What Is Intuitive Eating?

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When you’re deciding what to eat, what are you thinking about? Is it what you’ll actually enjoy eating? Or are you mostly concerned about how what you choose will help you lose weight or fit with a certain diet you’re attempting to follow?

The question of enjoyment is one of the first you should ask yourself if you’re considering adopting the intuitive eating approach, which rejects diets and diet culture, seeing it as counterproductive.

There’s a lot more to intuitive eating than asking that question, though, so we enlisted registered nutritionist Sophie Bertrand for more information.

Intuitive eating is one of the topics covered in the new book Forking Wellness, written by Bertrand and dietitian Bari Stricoff, which tries to demystify and simplify nutrition, as well supplying a buffet of healthy recipes to try.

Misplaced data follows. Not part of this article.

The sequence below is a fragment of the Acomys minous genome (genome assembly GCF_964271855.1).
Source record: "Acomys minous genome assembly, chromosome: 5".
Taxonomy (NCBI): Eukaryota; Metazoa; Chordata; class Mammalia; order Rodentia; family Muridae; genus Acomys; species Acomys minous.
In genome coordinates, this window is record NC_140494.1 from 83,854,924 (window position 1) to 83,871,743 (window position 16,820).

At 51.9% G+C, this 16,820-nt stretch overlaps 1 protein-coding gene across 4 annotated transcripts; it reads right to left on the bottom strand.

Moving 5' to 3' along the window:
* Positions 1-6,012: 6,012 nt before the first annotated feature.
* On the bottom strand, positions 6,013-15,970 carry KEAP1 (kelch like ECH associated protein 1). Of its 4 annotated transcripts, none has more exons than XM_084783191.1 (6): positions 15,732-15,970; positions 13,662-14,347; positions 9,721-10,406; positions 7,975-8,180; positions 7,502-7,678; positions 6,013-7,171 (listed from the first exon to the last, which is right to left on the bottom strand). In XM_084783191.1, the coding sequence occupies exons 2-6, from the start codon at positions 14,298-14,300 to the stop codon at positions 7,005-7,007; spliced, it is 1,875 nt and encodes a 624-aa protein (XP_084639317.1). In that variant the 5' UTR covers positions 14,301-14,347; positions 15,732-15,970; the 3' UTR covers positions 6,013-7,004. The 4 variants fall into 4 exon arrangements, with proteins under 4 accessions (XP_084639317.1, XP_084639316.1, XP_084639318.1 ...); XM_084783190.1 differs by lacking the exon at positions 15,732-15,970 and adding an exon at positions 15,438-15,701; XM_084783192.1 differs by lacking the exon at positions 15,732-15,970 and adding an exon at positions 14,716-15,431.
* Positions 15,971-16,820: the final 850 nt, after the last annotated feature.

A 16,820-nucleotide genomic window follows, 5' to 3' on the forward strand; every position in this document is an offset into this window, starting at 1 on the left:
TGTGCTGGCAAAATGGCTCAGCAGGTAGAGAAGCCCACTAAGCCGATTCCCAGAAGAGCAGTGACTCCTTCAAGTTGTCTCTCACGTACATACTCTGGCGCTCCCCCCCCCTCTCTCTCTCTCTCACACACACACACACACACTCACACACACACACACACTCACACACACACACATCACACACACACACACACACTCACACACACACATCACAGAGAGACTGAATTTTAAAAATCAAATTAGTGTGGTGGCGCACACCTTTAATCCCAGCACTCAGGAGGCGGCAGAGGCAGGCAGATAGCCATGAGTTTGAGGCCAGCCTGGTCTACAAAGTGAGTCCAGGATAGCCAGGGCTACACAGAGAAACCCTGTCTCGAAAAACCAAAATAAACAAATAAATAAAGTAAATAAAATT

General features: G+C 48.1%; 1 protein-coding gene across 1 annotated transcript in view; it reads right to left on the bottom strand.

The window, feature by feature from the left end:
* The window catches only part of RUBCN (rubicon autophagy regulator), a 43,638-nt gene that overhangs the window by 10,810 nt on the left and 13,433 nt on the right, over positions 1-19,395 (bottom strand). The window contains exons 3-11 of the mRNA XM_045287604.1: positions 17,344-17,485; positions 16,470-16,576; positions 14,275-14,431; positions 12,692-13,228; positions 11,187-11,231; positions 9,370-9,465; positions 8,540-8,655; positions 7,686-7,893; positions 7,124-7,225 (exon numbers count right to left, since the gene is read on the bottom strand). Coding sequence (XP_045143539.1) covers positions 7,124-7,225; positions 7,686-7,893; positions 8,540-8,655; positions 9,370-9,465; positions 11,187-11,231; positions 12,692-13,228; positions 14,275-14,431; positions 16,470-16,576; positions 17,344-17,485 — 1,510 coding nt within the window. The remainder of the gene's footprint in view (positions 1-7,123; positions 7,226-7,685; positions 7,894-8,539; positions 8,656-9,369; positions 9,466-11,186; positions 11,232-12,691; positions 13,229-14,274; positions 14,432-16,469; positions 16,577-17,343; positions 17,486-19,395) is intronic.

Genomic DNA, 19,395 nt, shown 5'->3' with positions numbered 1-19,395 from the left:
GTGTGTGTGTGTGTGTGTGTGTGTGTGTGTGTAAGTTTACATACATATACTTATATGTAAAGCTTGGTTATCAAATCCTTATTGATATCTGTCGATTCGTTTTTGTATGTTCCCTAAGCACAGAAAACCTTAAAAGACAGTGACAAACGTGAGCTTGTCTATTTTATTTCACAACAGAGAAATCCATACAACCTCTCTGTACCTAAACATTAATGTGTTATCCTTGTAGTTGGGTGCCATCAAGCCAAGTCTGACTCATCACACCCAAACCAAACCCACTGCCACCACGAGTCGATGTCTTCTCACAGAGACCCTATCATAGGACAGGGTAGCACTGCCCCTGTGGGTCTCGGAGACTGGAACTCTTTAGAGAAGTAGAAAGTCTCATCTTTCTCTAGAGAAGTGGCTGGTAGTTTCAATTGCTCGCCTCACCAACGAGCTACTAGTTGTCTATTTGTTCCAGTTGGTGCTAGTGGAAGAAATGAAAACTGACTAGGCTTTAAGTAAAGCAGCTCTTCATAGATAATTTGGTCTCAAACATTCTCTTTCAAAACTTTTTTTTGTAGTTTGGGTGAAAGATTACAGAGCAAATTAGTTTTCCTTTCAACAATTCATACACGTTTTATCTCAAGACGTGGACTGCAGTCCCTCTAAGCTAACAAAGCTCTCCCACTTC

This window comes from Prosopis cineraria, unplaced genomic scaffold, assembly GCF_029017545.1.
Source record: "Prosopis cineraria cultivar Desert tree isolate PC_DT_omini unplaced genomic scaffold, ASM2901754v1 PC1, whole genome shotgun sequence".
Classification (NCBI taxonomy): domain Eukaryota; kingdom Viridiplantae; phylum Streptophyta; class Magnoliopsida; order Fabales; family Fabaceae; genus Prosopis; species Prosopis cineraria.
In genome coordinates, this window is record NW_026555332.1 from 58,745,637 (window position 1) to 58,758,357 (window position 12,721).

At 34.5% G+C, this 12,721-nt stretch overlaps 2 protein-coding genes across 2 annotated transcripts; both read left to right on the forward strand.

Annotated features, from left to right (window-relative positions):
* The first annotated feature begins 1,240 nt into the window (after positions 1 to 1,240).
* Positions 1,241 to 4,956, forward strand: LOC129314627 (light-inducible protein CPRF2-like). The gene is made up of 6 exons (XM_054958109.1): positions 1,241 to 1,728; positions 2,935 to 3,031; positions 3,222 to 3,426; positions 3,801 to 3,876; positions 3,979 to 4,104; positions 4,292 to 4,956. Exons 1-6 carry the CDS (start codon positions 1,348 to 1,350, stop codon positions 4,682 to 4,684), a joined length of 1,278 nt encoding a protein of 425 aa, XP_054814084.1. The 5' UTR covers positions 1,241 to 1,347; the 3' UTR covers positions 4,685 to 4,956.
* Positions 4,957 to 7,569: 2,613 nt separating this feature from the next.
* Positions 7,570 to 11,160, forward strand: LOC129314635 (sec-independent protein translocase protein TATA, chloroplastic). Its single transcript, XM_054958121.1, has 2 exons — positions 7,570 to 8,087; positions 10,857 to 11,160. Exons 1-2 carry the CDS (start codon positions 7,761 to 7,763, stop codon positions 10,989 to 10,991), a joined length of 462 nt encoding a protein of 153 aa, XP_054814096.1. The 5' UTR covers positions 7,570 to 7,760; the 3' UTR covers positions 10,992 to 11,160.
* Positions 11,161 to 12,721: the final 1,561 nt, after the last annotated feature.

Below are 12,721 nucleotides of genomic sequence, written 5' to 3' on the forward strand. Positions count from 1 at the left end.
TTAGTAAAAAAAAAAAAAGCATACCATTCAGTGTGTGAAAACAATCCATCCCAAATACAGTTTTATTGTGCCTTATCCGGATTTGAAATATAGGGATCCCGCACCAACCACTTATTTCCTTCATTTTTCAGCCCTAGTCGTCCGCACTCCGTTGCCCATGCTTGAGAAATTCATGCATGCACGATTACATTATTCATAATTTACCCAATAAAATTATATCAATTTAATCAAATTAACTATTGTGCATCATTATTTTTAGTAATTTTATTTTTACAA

forking wellness

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Forking Wellness: Your No-Nonsense Guide to Health and Nutrition

Buy now

What is intuitive eating?

It’s a non-diet approach and it has the intention of helping individuals heal from chronic dieting. If you’ve lived your whole life restricting, overeating and yo-yo dieting, then intuitive eating can be a really helpful approach to establishing a more “normal” relationship with food again.

Intuitive eating has been associated with loads of benefits, like improved body image, improved metabolism, reduced levels of anxieties around food, and weight maintenance. If you’re going on and off diets your whole life, you’re never really sitting at a comfortable weight.

Why is it helpful to stop dieting?

Diets come with so many rules and side effects – things like slow metabolism, disordered eating behaviours, and feelings of guilt and anxiety around food. When you have an unhappy relationship with food it can make your entire day and your entire life miserable. So using a non-diet approach takes away those rules and restrictions around food and helps you work out what foods you really enjoy, what foods make your body feel good and energised, without having weight as the focus.